LONDON (Reuters Breakingviews) - Aramco’s debt is both cheap and overpriced. That’s the takeaway from the Saudi oil giant’s maiden $12 billion bond sale to international investors. While a success, it’s also contradictory.
The $100 billion-plus of orders that Aramco’s intended $10 billion sale amassed partly reflects fund managers inflating their demands in an attempt to secure a decent allocation. But it’s also clearly indicative of strong appetite. That’s reflected in Aramco’s decision to bump up the proceeds by $2 billion, and the tight pricing. Entities linked to Gulf states can borrow at rates close to their sovereigns: Mubadala’s bond maturing in 2024 has yielded around 20 basis points more than Abu Dhabi government debt. But Aramco’s borrowing costs are actually lower than Saudi government debt of the same maturity.
The oil group’s $111 billion of earnings in 2018 certainly warrants special treatment. That’s more than five times Exxon Mobil’s $21 billion. Yet the U.S. oil giant’s bonds maturing in 2026 cost it 39 basis points a year over U.S. Treasuries, according to CreditSights research, compared with 75 basis points for Aramco’s five-year debt.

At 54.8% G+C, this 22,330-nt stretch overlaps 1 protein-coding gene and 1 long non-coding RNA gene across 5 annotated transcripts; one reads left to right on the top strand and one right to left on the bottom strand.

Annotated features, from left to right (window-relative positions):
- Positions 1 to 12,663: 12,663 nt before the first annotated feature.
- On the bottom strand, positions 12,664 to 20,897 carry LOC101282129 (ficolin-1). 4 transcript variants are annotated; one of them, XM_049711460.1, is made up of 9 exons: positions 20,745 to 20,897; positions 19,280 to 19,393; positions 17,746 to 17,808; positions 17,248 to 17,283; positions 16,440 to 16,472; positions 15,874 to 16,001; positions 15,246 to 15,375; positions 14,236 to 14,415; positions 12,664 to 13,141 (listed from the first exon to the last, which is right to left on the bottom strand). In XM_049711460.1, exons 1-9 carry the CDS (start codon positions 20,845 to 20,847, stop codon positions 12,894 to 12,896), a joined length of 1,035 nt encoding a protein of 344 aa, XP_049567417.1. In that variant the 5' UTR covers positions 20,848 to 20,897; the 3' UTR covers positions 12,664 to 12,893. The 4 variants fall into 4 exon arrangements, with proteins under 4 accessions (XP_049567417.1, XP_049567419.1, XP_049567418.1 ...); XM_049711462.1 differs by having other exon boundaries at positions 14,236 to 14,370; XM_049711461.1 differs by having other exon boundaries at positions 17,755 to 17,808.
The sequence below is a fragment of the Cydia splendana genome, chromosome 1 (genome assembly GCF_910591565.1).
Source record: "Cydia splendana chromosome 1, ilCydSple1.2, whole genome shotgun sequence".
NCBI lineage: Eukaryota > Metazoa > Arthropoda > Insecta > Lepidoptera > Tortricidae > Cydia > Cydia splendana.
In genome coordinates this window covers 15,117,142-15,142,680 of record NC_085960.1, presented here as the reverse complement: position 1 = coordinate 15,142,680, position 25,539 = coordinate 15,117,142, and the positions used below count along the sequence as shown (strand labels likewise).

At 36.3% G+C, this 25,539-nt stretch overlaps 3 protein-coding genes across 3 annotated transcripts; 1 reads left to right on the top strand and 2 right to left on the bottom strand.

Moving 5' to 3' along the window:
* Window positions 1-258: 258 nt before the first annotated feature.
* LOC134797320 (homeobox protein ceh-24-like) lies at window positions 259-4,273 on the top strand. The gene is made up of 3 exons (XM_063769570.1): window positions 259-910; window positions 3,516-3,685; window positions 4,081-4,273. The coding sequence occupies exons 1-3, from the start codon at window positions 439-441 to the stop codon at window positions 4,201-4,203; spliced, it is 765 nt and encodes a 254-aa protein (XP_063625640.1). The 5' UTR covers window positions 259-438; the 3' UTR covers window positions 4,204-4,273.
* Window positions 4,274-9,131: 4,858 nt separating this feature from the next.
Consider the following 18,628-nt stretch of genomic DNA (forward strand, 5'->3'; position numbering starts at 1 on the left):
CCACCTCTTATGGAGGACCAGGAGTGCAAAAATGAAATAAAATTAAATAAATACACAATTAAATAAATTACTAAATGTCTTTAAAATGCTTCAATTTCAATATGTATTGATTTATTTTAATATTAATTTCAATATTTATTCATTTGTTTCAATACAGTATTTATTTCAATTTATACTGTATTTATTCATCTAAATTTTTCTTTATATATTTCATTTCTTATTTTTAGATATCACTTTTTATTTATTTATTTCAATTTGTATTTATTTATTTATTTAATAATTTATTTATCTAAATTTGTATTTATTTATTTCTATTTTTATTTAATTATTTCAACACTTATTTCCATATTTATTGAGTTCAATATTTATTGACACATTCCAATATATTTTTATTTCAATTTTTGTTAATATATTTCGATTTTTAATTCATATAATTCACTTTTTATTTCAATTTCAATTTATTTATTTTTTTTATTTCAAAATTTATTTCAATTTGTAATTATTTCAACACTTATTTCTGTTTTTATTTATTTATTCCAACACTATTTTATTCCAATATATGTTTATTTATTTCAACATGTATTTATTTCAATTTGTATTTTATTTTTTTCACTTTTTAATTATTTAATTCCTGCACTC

The obvious difference is Saudi, and its crown prince, Mohammed bin Salman. As its prospectus makes clear, Aramco’s sole shareholder can choose to tweak royalty or tax rates should it face a budget shortfall. With 63 percent of the government’s revenues coming from the oil sector in 2017, the state’s embrace of Aramco was a potential problem even before Riyadh sparked international condemnation after it admitted that Saudi agents had killed Washington Post columnist Jamal Khashoggi.
All of which implies a more rational price for Aramco debt would be at a premium of 5-10 basis points above sovereign bonds, according to one credit analyst. There are long-term risks to oil prices from peak demand, and the company’s earnings – which slumped as low as $13 billion in 2016 – are volatile. Right now, investors are implying that an entity in many ways superior to Exxon should pay higher borrowing costs to reflect the risk of state meddling, while simultaneously underplaying that risk. That’s a weird combination.
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